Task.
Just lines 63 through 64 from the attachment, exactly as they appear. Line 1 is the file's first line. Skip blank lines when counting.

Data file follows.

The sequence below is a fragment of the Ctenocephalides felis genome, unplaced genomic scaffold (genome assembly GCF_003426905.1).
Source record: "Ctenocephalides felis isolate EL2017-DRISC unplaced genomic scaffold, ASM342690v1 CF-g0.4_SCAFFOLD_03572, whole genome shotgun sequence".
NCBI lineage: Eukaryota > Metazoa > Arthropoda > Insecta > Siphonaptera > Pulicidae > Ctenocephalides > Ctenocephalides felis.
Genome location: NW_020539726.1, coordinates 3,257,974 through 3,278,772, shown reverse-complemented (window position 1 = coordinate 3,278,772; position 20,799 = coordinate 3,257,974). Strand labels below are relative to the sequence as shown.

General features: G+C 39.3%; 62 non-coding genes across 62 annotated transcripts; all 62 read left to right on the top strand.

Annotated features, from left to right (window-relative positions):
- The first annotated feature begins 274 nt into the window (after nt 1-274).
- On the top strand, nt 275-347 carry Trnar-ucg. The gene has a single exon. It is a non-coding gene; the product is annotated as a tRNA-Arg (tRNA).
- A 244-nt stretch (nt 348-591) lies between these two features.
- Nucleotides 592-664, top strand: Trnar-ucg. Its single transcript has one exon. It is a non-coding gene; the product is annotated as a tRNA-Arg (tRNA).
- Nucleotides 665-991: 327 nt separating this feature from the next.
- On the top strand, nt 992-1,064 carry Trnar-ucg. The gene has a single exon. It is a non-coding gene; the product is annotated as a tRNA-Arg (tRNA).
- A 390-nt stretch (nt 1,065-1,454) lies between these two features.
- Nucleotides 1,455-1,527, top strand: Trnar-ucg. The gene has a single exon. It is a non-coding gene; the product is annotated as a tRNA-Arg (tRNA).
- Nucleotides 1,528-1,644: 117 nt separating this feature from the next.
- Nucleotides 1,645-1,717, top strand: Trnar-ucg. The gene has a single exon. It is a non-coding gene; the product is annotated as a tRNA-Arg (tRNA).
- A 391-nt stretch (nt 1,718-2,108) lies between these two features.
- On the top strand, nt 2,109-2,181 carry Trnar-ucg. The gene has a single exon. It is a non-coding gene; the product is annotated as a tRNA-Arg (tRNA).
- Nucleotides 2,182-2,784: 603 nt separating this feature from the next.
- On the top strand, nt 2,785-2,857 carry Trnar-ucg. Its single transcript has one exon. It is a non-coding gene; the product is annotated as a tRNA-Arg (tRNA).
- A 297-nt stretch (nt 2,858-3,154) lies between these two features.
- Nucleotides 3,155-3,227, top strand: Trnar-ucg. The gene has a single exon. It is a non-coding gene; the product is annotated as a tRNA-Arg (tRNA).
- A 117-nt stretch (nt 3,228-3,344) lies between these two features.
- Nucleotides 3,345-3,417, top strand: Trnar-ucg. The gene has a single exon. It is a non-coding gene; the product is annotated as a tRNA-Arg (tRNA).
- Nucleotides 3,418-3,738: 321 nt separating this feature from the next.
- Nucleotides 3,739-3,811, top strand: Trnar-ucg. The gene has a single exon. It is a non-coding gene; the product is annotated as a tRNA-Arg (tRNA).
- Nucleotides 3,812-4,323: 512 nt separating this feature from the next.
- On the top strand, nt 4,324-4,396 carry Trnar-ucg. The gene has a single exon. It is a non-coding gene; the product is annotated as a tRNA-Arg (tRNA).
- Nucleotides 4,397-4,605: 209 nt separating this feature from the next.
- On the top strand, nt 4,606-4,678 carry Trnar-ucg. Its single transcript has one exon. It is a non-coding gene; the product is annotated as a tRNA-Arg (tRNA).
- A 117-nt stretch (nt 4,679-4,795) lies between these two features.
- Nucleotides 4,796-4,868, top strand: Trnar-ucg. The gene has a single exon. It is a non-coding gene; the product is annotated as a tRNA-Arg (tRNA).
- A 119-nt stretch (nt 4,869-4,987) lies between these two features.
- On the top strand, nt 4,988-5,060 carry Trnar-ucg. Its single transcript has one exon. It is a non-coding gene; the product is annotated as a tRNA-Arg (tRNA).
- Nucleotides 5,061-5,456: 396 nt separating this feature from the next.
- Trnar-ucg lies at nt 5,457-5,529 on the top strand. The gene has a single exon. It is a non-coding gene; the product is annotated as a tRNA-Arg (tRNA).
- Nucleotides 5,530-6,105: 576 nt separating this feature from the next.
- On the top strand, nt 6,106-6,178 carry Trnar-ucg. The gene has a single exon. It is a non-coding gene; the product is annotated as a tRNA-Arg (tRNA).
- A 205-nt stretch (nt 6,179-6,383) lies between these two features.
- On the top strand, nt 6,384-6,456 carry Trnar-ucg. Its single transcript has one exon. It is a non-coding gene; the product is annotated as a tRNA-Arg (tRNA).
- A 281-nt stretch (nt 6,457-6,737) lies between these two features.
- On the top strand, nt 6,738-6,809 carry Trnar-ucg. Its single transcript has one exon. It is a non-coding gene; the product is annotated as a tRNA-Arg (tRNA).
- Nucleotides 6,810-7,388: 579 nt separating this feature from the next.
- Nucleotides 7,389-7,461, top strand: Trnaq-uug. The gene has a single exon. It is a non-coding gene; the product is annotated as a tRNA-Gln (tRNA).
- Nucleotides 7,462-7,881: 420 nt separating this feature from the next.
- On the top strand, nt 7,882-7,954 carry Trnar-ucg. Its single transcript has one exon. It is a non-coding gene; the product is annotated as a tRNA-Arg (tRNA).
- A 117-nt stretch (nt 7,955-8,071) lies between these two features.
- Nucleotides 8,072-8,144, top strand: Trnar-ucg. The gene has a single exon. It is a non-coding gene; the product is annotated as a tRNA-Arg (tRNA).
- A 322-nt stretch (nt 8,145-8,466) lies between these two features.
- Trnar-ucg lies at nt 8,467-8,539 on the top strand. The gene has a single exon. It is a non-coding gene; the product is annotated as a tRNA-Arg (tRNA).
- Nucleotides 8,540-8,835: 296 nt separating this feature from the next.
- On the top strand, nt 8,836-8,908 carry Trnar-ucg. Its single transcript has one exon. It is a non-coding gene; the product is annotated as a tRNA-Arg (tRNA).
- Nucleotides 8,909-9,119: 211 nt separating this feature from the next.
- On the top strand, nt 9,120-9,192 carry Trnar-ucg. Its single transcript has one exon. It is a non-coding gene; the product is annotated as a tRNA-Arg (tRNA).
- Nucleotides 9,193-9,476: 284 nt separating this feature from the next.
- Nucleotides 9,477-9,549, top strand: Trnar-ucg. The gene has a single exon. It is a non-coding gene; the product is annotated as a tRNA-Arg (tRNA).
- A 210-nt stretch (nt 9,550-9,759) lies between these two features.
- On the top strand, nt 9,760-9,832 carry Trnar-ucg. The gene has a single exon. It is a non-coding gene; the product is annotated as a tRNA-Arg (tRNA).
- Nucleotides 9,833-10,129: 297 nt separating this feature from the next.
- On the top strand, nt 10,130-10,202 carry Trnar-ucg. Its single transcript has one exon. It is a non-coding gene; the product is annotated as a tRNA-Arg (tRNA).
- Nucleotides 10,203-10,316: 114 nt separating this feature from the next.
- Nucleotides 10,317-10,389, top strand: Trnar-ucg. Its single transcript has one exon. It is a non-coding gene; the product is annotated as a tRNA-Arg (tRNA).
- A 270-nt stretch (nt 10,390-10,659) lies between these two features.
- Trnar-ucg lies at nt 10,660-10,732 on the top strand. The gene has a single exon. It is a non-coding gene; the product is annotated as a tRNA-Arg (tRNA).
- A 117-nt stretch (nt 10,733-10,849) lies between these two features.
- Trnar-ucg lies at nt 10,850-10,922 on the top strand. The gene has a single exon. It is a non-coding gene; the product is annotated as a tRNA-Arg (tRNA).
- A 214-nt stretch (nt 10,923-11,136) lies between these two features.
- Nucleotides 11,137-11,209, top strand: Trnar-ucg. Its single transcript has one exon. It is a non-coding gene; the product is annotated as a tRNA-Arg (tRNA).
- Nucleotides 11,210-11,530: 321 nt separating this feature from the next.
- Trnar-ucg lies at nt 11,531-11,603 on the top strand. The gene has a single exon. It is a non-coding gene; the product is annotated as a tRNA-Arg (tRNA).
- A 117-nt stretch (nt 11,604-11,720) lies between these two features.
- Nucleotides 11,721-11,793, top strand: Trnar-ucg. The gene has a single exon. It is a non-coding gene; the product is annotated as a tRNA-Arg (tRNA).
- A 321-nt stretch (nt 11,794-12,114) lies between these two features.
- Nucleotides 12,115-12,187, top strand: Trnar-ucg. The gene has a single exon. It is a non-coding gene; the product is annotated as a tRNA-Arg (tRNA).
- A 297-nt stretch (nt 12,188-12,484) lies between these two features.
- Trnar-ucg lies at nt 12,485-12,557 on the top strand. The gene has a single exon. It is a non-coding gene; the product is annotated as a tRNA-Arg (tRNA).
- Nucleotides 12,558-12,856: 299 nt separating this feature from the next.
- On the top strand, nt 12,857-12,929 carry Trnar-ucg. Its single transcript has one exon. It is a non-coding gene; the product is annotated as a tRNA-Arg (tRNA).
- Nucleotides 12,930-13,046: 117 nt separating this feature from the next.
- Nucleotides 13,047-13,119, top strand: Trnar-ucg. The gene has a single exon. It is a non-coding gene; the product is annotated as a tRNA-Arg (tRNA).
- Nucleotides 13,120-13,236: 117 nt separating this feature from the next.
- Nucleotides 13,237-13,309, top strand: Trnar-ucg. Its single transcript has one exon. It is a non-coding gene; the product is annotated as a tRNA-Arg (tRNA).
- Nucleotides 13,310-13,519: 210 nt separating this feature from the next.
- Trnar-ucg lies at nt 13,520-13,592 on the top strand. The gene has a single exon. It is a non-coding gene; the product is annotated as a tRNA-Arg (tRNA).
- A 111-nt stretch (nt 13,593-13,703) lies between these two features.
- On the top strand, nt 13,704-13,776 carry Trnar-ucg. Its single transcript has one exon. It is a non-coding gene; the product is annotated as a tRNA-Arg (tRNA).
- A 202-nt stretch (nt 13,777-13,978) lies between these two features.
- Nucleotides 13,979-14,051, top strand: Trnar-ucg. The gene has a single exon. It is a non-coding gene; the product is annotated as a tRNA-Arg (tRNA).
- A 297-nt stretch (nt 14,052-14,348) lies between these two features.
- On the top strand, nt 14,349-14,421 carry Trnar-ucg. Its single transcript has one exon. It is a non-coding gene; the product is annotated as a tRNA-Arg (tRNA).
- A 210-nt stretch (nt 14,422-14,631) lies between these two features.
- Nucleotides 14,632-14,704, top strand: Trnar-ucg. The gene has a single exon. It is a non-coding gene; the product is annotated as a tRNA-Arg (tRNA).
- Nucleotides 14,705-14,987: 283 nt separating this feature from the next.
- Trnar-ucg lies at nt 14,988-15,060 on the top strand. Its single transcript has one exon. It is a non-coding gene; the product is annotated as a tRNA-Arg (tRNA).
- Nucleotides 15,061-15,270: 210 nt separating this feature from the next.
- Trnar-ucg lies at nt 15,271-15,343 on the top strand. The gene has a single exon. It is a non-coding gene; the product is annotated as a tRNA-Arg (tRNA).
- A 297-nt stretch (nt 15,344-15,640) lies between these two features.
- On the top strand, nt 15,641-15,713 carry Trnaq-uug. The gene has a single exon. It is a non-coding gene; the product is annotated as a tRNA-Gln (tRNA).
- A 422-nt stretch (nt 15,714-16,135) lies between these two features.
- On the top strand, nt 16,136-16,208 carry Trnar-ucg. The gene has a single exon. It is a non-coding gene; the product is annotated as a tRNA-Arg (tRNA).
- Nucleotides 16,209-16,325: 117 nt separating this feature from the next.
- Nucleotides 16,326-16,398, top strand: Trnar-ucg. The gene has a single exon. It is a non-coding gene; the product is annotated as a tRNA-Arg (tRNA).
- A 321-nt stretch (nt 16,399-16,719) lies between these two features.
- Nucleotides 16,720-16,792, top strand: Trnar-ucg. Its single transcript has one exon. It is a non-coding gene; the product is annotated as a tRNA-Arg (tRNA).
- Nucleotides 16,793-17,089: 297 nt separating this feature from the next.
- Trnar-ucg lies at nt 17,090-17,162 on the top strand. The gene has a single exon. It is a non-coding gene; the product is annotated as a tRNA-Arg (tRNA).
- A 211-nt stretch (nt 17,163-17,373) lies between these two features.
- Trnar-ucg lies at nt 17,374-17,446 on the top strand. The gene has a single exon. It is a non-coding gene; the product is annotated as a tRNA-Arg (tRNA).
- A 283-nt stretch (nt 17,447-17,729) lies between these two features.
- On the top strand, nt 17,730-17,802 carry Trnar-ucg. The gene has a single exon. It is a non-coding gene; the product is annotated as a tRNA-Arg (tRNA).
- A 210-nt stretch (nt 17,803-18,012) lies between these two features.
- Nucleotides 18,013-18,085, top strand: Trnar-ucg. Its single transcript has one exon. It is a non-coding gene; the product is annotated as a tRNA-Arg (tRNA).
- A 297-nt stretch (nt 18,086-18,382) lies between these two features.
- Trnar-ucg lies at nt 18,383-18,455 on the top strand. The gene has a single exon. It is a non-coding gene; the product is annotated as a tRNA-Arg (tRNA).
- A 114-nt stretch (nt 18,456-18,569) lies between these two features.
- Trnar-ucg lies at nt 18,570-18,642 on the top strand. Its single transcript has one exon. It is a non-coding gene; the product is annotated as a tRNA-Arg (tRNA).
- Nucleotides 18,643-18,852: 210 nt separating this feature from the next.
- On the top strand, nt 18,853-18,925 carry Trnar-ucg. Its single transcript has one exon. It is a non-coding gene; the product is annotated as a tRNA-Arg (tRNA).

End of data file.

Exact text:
- A 270-nt stretch (nt 10,390-10,659) lies between these two features.
- Trnar-ucg lies at nt 10,660-10,732 on the top strand. The gene has a single exon. It is a non-coding gene; the product is annotated as a tRNA-Arg (tRNA).